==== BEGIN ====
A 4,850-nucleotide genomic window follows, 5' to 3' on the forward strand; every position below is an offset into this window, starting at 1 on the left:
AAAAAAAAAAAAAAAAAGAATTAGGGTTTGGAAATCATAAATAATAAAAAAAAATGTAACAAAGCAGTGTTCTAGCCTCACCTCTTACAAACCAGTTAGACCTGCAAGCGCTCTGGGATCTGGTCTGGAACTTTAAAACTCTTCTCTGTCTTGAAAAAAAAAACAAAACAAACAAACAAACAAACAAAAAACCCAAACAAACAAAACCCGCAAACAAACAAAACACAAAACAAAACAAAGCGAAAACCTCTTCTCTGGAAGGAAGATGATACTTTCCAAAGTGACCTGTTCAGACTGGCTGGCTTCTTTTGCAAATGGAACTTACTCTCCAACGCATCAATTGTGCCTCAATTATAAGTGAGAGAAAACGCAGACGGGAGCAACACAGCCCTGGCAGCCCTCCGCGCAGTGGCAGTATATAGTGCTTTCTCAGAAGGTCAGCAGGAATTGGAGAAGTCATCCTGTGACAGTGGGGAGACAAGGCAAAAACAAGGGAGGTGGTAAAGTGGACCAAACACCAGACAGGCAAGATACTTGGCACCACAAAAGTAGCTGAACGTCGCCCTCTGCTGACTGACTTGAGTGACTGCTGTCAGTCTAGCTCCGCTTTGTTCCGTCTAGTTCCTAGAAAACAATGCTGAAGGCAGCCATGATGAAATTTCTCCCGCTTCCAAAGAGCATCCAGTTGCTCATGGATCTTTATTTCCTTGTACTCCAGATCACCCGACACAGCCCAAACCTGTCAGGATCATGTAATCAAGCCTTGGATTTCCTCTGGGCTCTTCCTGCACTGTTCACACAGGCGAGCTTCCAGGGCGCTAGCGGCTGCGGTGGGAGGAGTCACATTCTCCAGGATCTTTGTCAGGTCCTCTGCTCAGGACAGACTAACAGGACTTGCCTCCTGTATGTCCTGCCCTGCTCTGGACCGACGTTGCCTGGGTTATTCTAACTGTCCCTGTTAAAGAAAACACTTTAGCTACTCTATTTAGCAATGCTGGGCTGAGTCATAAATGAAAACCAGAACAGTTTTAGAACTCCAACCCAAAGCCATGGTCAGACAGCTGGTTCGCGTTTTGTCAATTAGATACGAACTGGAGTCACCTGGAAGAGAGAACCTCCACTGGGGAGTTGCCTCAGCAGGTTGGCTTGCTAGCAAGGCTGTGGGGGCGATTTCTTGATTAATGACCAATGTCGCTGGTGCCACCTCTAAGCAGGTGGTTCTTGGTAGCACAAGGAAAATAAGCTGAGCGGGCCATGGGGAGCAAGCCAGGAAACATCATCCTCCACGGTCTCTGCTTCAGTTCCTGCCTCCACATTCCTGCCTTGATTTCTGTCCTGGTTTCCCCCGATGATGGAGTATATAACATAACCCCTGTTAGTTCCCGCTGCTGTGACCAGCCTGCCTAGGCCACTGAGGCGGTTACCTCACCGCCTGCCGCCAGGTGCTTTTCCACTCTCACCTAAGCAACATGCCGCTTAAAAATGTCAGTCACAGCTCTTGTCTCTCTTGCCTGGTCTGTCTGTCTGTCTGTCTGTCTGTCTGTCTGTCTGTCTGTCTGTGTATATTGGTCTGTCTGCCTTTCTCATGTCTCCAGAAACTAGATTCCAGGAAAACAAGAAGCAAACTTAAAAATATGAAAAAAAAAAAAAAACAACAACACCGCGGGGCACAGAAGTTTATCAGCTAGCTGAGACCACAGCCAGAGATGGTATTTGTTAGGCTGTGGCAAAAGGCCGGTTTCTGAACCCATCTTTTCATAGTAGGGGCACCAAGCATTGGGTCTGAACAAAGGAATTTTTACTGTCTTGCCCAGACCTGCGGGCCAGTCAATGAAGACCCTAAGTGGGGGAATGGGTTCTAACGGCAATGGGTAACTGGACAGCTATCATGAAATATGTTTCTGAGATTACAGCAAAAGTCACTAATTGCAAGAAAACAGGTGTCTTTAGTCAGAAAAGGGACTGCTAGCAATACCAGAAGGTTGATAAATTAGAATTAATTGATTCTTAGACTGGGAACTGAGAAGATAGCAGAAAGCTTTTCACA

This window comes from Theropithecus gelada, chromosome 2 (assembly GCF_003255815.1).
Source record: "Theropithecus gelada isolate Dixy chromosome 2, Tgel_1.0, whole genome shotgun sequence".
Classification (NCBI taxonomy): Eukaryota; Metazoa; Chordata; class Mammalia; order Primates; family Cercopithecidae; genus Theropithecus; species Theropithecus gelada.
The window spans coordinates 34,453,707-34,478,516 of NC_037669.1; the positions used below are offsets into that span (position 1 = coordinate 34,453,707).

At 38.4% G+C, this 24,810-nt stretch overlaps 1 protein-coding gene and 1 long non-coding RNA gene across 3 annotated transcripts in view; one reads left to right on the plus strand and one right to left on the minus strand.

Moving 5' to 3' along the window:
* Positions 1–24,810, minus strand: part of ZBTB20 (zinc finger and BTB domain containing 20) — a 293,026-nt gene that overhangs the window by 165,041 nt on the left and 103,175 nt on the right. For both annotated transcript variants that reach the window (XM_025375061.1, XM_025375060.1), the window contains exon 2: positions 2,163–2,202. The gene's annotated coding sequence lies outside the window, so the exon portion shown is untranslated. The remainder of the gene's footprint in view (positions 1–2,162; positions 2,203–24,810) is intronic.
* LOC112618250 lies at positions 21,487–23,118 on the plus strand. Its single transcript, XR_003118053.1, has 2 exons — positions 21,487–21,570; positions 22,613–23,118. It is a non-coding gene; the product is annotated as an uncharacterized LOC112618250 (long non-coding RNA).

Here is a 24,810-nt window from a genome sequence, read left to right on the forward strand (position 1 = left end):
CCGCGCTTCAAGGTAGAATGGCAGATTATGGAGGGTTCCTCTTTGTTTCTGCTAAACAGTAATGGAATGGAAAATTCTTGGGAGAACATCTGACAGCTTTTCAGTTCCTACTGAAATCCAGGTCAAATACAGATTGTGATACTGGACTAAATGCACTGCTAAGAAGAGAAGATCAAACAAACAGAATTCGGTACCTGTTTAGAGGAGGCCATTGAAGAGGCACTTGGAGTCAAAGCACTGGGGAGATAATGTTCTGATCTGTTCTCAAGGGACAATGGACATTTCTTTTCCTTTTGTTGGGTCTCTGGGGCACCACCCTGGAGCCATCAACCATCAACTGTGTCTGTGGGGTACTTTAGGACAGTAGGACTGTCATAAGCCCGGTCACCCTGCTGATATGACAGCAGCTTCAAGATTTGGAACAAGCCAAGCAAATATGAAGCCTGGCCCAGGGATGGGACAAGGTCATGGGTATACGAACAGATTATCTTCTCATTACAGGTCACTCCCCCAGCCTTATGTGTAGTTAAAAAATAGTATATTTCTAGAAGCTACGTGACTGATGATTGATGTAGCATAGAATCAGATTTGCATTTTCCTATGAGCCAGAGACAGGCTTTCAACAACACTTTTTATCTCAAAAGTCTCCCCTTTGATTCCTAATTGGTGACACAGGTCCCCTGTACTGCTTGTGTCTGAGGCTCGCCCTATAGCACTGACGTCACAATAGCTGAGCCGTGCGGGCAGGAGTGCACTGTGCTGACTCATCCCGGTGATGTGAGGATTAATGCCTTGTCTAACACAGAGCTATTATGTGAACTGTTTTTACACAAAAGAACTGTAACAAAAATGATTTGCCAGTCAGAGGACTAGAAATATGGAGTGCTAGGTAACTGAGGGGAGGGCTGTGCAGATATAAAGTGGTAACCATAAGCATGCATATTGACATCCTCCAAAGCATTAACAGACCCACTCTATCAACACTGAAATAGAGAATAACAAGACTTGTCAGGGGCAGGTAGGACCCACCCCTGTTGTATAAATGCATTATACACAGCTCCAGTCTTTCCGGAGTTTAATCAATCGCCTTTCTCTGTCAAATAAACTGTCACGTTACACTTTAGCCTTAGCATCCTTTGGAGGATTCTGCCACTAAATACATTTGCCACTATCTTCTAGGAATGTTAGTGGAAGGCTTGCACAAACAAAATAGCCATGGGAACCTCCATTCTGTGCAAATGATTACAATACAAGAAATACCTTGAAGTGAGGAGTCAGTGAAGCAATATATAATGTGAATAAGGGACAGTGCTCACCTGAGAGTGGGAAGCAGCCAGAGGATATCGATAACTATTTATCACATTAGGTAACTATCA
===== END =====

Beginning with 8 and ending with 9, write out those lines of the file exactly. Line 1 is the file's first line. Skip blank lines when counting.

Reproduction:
Moving 5' to 3' along the window:
* Positions 1–24,810, minus strand: part of ZBTB20 (zinc finger and BTB domain containing 20) — a 293,026-nt gene that overhangs the window by 165,041 nt on the left and 103,175 nt on the right. For both annotated transcript variants that reach the window (XM_025375061.1, XM_025375060.1), the window contains exon 2: positions 2,163–2,202. The gene's annotated coding sequence lies outside the window, so the exon portion shown is untranslated. The remainder of the gene's footprint in view (positions 1–2,162; positions 2,203–24,810) is intronic.